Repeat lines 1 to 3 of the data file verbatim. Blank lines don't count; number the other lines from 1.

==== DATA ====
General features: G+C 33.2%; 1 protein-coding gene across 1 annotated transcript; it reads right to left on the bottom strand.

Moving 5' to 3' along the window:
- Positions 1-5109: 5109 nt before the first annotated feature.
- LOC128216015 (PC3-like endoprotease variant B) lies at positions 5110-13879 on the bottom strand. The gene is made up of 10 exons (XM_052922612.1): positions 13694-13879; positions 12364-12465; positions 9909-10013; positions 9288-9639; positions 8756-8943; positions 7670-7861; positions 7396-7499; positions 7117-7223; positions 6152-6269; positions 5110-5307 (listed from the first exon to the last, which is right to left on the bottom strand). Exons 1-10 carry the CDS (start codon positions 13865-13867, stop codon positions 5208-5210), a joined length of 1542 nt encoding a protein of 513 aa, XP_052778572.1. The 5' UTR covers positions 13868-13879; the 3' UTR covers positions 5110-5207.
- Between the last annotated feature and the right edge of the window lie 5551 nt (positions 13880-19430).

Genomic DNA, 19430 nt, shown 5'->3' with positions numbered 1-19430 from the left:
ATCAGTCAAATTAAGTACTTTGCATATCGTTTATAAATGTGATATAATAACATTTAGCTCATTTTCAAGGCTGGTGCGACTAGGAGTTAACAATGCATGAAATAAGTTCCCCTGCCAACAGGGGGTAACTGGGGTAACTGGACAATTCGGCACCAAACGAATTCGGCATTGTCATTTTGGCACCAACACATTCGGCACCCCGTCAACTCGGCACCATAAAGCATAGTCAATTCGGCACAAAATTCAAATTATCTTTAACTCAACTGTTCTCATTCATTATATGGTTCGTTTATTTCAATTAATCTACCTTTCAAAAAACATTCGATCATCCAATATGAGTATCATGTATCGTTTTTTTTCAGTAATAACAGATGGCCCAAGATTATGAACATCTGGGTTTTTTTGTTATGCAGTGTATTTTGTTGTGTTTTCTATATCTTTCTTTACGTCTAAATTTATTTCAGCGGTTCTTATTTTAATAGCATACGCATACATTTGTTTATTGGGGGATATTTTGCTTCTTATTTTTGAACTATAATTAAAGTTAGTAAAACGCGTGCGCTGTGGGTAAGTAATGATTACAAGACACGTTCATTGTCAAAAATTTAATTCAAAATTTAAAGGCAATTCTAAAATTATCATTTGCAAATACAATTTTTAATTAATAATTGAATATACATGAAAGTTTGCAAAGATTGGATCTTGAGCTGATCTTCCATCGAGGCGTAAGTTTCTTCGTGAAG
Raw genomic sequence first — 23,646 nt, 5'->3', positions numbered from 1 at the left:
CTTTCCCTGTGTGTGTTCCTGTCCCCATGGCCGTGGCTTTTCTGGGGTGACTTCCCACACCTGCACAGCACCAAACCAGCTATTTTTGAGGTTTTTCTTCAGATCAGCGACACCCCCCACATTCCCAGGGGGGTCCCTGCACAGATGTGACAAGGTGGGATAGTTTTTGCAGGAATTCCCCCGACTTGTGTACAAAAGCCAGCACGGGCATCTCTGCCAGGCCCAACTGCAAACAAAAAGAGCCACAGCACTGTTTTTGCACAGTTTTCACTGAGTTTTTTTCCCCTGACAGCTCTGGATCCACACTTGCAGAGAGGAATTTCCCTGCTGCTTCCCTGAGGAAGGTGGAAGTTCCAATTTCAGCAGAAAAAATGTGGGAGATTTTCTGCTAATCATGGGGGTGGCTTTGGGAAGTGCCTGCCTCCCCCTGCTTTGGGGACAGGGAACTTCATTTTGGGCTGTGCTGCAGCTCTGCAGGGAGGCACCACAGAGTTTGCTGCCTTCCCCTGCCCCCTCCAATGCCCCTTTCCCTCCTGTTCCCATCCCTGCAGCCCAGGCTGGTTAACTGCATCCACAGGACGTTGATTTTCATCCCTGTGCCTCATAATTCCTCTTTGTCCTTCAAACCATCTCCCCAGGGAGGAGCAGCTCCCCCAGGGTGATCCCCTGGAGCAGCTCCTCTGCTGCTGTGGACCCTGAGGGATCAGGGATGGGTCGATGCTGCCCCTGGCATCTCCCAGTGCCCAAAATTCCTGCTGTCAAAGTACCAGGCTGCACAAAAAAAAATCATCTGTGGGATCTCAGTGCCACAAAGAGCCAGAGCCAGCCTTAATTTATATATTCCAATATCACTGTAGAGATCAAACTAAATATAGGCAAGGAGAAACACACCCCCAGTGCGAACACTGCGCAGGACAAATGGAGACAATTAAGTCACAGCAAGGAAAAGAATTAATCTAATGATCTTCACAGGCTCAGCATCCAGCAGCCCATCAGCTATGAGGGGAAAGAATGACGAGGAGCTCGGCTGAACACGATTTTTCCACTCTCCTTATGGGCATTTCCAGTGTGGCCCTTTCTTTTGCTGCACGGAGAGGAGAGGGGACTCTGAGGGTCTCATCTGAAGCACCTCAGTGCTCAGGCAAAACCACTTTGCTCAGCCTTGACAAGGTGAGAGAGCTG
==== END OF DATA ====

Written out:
General features: G+C 33.2%; 1 protein-coding gene across 1 annotated transcript; it reads right to left on the bottom strand.

Moving 5' to 3' along the window:
- Positions 1-5109: 5109 nt before the first annotated feature.